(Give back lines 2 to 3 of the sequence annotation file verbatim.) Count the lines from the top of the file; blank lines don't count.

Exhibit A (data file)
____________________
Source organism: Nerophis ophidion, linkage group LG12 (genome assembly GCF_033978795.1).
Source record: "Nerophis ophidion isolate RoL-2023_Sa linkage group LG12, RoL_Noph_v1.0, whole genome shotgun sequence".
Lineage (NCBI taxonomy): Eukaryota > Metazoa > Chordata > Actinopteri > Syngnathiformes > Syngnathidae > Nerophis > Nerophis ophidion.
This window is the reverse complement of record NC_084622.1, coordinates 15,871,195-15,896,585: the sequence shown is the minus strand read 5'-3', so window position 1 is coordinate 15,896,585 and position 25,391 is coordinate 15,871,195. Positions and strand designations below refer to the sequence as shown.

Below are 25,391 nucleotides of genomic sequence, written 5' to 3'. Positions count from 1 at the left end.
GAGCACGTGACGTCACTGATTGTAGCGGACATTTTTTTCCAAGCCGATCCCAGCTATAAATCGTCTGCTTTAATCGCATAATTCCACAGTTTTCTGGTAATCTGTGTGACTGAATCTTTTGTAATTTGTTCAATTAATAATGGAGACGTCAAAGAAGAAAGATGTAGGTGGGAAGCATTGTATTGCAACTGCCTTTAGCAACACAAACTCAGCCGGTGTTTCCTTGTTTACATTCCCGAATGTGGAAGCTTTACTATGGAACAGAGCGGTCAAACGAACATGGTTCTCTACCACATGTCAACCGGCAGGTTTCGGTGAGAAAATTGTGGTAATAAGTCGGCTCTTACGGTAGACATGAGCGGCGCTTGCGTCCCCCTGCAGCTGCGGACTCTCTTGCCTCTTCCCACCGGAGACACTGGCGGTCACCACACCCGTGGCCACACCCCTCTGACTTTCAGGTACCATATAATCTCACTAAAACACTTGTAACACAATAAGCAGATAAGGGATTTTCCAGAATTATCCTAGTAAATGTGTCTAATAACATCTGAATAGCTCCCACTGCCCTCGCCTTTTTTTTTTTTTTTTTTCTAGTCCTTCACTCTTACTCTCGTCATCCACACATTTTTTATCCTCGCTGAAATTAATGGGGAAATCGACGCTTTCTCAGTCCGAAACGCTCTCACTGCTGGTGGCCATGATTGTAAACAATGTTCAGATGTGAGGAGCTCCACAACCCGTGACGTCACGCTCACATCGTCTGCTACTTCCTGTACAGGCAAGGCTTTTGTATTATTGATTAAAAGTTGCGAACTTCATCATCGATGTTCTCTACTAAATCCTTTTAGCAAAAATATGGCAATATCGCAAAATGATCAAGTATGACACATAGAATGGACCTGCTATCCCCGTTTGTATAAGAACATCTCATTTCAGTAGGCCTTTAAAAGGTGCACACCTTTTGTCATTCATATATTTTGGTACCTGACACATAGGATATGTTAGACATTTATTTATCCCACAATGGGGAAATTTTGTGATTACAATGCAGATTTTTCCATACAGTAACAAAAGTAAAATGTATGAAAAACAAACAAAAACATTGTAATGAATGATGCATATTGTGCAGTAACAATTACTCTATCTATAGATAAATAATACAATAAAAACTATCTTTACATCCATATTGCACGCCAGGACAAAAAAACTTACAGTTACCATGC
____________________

Source record: "Nerophis ophidion isolate RoL-2023_Sa linkage group LG12, RoL_Noph_v1.0, whole genome shotgun sequence".
Lineage (NCBI taxonomy): Eukaryota > Metazoa > Chordata > Actinopteri > Syngnathiformes > Syngnathidae > Nerophis > Nerophis ophidion.